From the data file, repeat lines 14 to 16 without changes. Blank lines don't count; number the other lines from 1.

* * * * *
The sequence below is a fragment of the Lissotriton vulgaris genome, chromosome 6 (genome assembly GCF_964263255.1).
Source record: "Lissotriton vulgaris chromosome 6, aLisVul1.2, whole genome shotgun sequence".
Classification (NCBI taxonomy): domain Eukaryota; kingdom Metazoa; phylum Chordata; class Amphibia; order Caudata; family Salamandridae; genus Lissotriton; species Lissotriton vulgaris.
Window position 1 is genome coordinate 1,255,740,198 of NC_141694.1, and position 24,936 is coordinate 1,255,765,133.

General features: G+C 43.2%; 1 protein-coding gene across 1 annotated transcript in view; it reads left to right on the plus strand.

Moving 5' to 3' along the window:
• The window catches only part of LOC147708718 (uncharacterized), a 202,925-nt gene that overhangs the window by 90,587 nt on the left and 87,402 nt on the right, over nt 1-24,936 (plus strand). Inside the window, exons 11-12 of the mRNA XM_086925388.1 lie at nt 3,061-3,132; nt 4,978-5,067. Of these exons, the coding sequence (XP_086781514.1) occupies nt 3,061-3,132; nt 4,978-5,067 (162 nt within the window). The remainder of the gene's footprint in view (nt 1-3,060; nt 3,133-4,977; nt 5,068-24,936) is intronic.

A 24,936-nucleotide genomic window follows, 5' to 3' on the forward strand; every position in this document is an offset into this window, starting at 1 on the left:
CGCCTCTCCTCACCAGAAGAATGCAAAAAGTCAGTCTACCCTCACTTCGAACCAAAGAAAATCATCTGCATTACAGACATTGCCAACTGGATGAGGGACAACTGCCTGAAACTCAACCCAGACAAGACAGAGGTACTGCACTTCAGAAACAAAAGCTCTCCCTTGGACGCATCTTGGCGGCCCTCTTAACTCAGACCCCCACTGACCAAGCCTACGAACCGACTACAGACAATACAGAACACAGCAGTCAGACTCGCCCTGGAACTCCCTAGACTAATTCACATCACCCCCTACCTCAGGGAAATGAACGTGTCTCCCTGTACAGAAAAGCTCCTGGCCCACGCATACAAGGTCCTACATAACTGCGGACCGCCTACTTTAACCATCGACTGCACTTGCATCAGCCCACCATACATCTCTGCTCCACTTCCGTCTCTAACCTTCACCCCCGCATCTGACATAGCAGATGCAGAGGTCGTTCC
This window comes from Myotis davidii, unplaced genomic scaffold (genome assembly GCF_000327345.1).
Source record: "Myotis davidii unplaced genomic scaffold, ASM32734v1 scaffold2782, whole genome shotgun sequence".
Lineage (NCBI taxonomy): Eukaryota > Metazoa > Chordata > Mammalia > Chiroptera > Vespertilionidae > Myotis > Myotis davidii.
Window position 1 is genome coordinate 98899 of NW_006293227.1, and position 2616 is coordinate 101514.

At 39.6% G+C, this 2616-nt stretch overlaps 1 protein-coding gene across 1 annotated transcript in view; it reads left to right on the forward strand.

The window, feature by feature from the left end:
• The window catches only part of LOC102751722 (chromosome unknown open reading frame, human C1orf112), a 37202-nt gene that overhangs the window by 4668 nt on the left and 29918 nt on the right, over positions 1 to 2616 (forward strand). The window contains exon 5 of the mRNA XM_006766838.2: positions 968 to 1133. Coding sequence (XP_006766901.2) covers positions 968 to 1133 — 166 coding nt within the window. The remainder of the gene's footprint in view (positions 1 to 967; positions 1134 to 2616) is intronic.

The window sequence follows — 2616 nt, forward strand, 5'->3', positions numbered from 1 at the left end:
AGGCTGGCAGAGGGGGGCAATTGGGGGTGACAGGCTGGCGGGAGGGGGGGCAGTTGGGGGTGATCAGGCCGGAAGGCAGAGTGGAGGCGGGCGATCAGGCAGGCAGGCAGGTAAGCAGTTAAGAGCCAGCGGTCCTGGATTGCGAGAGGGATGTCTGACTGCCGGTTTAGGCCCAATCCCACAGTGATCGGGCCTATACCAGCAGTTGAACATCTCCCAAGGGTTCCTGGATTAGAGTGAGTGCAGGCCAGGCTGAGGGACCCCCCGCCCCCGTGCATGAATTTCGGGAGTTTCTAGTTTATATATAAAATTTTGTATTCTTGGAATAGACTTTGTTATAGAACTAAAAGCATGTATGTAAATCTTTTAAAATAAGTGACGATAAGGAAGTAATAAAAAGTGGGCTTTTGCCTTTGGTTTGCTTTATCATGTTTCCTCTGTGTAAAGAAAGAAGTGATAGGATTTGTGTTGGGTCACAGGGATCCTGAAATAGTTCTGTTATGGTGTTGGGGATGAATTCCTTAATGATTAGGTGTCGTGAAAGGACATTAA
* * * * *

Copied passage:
At 39.6% G+C, this 2616-nt stretch overlaps 1 protein-coding gene across 1 annotated transcript in view; it reads left to right on the forward strand.

The window, feature by feature from the left end:
• The window catches only part of LOC102751722 (chromosome unknown open reading frame, human C1orf112), a 37202-nt gene that overhangs the window by 4668 nt on the left and 29918 nt on the right, over positions 1 to 2616 (forward strand). The window contains exon 5 of the mRNA XM_006766838.2: positions 968 to 1133. Coding sequence (XP_006766901.2) covers positions 968 to 1133 — 166 coding nt within the window. The remainder of the gene's footprint in view (positions 1 to 967; positions 1134 to 2616) is intronic.